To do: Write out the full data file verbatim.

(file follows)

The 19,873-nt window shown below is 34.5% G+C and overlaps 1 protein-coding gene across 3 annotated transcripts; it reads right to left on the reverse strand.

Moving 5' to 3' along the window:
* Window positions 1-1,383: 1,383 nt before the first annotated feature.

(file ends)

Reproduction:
The 19,873-nt window shown below is 34.5% G+C and overlaps 1 protein-coding gene across 3 annotated transcripts; it reads right to left on the reverse strand.

Moving 5' to 3' along the window:
* Window positions 1-1,383: 1,383 nt before the first annotated feature.